"Whenever I go into a restaurant, I order both a chicken and an egg to see which comes first"

Wednesday, April 27, 2011

Othello–Many Questions Make a Compelling Play

I am re-reading Shakespeare.  I was an English major at Yale in the mid-Sixties, suffered through Shakespeare, Marlowe, Thomas Kid, Clarissa, the Epistolary Novel, Blake and the Romantics parsed and analyzed to death by Harold Bloom….and now I can’t get enough of Shakespeare, and Harold Bloom.  A good education was wasted on the young, or at least me; but I am only thankful that I discovered Shakespeare for the first time about six months ago.  I was interested in Tudor history, decided to read and see Henry VIII (a good presentation at the Folger), and then moved on to all the Histories, then to the Tragedies.  I have read King Lear, Hamlet, Macbeth, and now Othello. 

As I have mentioned before, I wish Shakespeare had been taught the way I am reading him now – 1) short synopsis of the play for orientation, historical context; 2) reading the play carefully, with references to history; 3) criticism, at least three takes on the play; and 4) movies or theatre of the plays.  It has been an education (which it should have been back at Yale), and a delight.  I have the patience now to read every line; the sense to realize that Bloom and the Shakespeare critics do, in fact, know more than I do; but the confidence after forty years of literature to know that I do have a point of view.

Which leads me to Othello, my favorite play of those that I have read.  Why?  I thought Hamlet was the most philosophical, and I have contrasted the play with those of Chekhov whose early existentialism mirrored Hamlet’s “indecision” but from a modern perspective.  I liked Hamlet because of the questioned relationship between Hamlet and his mother, and concluded that Gertrude married the King to get ahead and protect herself from the insecurity of the English court – like Lady Anne in Richard III; but when I saw Olivier’s film version of the play, I saw what critics had written about the sexual and Oedipal relationship between Hamlet and his mother.

I thought that Macbeth was fascinating because of the depiction of blind ambition, but tempered by guilt or at least reflection which Edmund, Richard III, or Iago never did.  I liked Lear for the same depiction of ambition, and for the classic greed and avarice of all families. I never felt, as Bloom did, that Edmund was the villain that Richard or Iago were, and focussed more on the predatory evil of Goneril and Regan.  I was not taken with the hidden identities, the metaphor of the heath, and the quick transition from good to questionable (Lear’s sudden rejection of Cordelia), but they all had echoes in the other plays, and thus were important for understanding Shakespeare.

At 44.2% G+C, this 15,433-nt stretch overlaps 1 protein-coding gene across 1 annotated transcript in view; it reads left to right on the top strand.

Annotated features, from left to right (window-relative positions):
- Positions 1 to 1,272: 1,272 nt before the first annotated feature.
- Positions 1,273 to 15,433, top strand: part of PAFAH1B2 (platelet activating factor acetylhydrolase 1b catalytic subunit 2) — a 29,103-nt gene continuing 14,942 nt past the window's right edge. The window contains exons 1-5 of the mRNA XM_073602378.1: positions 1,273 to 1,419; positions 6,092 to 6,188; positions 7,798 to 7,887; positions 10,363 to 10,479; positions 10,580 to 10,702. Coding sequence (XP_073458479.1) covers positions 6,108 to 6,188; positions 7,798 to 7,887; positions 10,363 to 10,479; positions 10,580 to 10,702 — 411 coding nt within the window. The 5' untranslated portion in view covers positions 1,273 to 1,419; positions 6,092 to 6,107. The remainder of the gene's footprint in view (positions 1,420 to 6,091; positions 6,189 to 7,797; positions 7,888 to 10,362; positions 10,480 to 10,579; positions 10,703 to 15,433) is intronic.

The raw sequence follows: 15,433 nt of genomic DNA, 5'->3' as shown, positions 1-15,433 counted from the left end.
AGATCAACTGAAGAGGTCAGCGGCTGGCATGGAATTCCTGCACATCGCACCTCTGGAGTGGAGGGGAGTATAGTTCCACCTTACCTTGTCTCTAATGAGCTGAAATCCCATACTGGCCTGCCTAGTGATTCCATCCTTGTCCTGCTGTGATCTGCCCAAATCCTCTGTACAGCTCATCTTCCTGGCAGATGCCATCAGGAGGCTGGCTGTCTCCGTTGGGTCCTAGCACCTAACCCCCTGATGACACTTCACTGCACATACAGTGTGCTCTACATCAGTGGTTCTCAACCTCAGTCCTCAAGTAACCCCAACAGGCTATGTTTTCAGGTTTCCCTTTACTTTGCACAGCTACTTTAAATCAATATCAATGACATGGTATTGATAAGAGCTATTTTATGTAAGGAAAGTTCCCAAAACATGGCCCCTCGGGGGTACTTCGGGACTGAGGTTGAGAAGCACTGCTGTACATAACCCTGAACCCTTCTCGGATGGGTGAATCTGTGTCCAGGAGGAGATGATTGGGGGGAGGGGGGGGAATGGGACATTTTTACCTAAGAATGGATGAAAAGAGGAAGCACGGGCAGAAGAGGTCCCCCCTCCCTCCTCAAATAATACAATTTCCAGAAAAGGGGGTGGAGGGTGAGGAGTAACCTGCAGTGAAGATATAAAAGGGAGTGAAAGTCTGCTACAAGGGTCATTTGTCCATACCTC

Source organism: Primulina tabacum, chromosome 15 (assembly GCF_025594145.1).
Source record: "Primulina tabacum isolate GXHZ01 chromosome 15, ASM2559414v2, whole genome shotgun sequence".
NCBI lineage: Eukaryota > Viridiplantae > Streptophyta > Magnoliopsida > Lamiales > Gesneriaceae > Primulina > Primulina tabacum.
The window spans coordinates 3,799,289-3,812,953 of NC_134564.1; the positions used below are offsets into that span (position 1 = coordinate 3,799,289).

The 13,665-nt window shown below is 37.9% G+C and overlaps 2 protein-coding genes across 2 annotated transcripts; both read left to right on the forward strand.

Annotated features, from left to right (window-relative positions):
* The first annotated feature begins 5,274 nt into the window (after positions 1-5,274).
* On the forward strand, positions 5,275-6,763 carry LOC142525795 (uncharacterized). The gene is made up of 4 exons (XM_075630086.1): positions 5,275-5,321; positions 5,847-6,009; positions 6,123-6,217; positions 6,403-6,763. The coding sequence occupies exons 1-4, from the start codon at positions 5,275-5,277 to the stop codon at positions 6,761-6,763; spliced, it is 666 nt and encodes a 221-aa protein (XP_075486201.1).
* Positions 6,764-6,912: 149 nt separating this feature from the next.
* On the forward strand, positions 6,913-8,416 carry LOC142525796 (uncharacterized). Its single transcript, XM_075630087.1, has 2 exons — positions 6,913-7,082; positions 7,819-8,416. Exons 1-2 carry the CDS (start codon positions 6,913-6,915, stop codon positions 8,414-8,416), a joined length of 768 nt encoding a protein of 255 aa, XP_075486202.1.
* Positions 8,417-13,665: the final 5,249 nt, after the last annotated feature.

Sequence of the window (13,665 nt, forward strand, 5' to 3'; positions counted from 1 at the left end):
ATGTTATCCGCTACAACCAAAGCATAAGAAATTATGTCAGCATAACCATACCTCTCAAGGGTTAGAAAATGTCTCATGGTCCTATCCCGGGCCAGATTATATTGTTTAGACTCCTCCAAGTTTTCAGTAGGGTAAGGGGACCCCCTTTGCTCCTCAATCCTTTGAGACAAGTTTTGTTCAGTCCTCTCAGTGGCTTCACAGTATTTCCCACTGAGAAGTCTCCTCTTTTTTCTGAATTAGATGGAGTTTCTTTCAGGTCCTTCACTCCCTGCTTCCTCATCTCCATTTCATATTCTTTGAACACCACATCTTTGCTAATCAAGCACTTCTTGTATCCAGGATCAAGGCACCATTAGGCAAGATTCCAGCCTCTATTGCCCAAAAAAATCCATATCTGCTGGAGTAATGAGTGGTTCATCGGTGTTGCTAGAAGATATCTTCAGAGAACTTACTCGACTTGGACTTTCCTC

Othello is fascinating because of its ambiguity: was Desdemona a virgin or not?  Did Othello ever consummate the marriage? for if he had, he would know whether or not his jealousy was grounded in fact – or at least the presumption of fact.  If he did not consummate the marriage, why did he not have intimate relations with his wife, to at least find out half of the issue (i.e. if she was a virgin, then he had nothing to be jealous about, would have known the duplicity of Iago and the honesty of Cassio; if she was not then he would not have been wracked with doubt but could have then found out who was sleeping in his bed)?  What was behind Iago’s evil?  It couldn’t have been because he was passed over, but was it really some sexual inadequacy – he hated the potent Moor because of the Moor’s potency (legend had it that Africans were promiscuous, and therefore potent)?  He had homosexual and unrequited longings for Othello, and thus turned his feelings to hatred?  We saw this in Hamlet, where he turns violently against his mother for having quickly jumped in bed with the new King who had killed his father.

Why did Othello marry Desdemona in the first place?  He didn’t appear to love her, despite what he said; wasn’t in a hurry to consummate the marriage.  It was not a political marriage, so what was behind it?  And Desdemona, was she truly smitten by Othello as it seems, and she becomes an innocent like Juliet or Cordelia (less so, since Cordelia also had an iron fist of revenge)?

Why did Othello believe Iago and not Desdemona?  Was it because he trusted men and his military brothers?  Or deeply mistrusted and hated women (there are many lines of vitriol against women)?

Was Othello really out of his depth in Venice?  Despite his military victories and the nation’s honors, putting aside convictions of about Africans, in the end he is not smart, tactical, or wise, and given to irrationality and witchcraft (the handkerchief, blood of virgins etc.)?

Iago is the main character in the play, but is he?  Bloom loves him (and Richard III and Edmund) because of his Nietzsche-esque rejection of common mores and his freedom), but Othello with all his internal grief and torment is really more like the rest of us than the pure and unexplained evil of Iago.  His torment is more real than that of Hamlet or Macbeth.

I like Desdemona, Emilia, and Bianca who are independent women, and especially the scene with Desdemona and Emilia when Emilia asks if Desdemona has ever thought of sleeping with another man.  And her lines about men taking women to satiate their hunger, then belching them out are great.  So what about Desdemona, then?  She didn’t sleep with Cassio or the Venetian noblemen, but she did think about it.

On to the movie versions of the play…..!!!

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